• Lourdes Peroni

Turkey: voicing minority concerns in academic discussions

May 26, 2010

The European Court of Human Rights has recently ruled against a ban imposed on an American citizen’s re-entry into Turkey for past opinions concerning Kurdish and Armenian issues during her teaching activities in the eighties (Cox v. Turkey). The applicant had allegedly said to her university colleagues and students that the Turks had massacred the […]

  • Alexandra Timmer

A Strasbourg victory for the mentally disabled

May 21, 2010

The Strasbourg Court (Second Section) came out with a landmark judgment yesterday; Kiss v. Hungary. The applicant, Mr. Kiss, suffers from manic depression. Due to this condition he was placed under partial guardianship in 2005. In 2006, with the elections coming up, he realized that the Hungarian law forbade him to vote, as all persons […]

  • Weichie

President of Belgian Constitutional Court Criticizes European Court of Human Rights

May 17, 2010

“The European Court of Human Rights is exceedingly transgressing its competence in asylum matters. The Court takes decisions on behalf of the national authorities, it enforces provisional measures despite not having the competence to do so and demands their immediate execution. It has granted property rights on unemployment benefits and has thus realized something that […]

  • Alexandra Timmer

Tănase v. Moldova: multiple readings of a case concerning multiple nationality

May 12, 2010

To be honest, our team’s first reaction when discussing the recent Grand Chamber judgment in the case of Tănase v. Moldova was rather dismissive.  We had the feeling that the Court was teaching Moldova the basics of what it means to be a democracy; a thing they would hardly do in a case concerning, say, […]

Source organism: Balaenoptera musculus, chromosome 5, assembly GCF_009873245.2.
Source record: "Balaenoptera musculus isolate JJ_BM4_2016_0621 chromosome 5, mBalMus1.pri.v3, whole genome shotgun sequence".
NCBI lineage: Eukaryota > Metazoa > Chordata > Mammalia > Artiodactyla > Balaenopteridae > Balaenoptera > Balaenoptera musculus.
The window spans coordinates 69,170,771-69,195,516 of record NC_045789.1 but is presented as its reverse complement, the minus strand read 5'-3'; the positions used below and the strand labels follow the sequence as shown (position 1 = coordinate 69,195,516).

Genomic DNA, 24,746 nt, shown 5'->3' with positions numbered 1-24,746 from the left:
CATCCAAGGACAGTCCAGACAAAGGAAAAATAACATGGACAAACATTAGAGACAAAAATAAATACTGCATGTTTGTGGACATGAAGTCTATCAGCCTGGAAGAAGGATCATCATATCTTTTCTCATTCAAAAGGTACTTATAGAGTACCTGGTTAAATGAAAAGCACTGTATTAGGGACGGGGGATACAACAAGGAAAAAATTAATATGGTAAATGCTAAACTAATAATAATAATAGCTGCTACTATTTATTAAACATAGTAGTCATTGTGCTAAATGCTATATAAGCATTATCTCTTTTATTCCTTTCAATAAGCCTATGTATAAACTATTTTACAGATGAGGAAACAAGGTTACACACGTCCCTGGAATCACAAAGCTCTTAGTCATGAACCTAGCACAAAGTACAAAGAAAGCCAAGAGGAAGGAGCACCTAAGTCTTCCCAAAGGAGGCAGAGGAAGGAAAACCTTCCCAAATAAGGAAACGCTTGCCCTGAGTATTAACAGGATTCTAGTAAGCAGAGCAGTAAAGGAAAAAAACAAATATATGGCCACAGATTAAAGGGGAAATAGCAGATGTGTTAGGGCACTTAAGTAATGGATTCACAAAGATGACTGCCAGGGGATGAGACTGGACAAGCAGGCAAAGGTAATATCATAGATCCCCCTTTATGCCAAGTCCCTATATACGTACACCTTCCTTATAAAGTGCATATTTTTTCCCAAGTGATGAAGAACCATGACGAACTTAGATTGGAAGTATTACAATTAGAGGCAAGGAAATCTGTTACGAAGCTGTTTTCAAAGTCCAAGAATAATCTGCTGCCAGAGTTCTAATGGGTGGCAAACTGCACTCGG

• Lourdes Peroni

Remembering Lautsi

May 10, 2010

“When is a cross a cross?” was the heading of a post by Stanley Fish earlier this month in the NY Times Opinionator Blog. The entry referred to US Supreme Court’s recent ruling in Salazar v. Buono concerning a solitary Latin cross standing in the Californian desert as a memorial for those who fought in […]

  • Maris Burbergs

The chilling effect of 690, 000 euro

May 06, 2010

In the case of Handölsdalen Sami Village and Others v. Sweden the applicants argued that legal costs at a national level that amounted to 690, 000 euro were in breach of the right to access to court under Article 6. The applicants were four Swedish Sami villages. The case concerned domestic proceedings about a disputed […]

  • Guest Blogger

Dutch Holocaust cartoon case: a valuable lesson for the Strasbourg Court?

May 05, 2010

This guestblog is written by our colleague Hannes Cannie* The criminal tribunal of Utrecht (the Netherlands) has rendered an interesting judgment (22 April 2010) in a case in which an alleged discriminatory cartoon was at stake. The Dutch branch of the Arab European League (hereafter, AEL), a movement in Belgium and the Netherlands that aims […]

  • Lourdes Peroni

Would a Niqab and Burqa ban pass the Strasbourg test?

May 04, 2010

By Lourdes Peroni, Saïla Ouald-Chaib and Stijn Smet Whether it is a Burqa or a Niqab, what is at stake is a face-covering veil. This veil is increasingly becoming the subject of heated discussion within Europe. In France, a bill that aims to prohibit its wearing is the subject of a national debate. Also at […]

  • Saïla Ouald Chaib

Mustafa and Armağan Akin v. Turkey: Not above children’s heads!

April 29, 2010

The bulk of the cases appearing before the European Court of Human Rights concern length of proceeding cases that might not always be interesting for the public because of their technical character. However in a lot of other cases, the Court is  confronted with very shocking facts. Cases of torture by public authorities, but also […]

  • Weichie

Of Rights and Interests

April 28, 2010

On 30 March 2010 the European Court of Human Rights released its judgment in the case of Petrenco v. Moldova. The case concerned a newspaper article in which negative remarks were made about the applicant’s competence as a historian. The article further alleged that the applicant, a university professor and Chairman of the Association of […]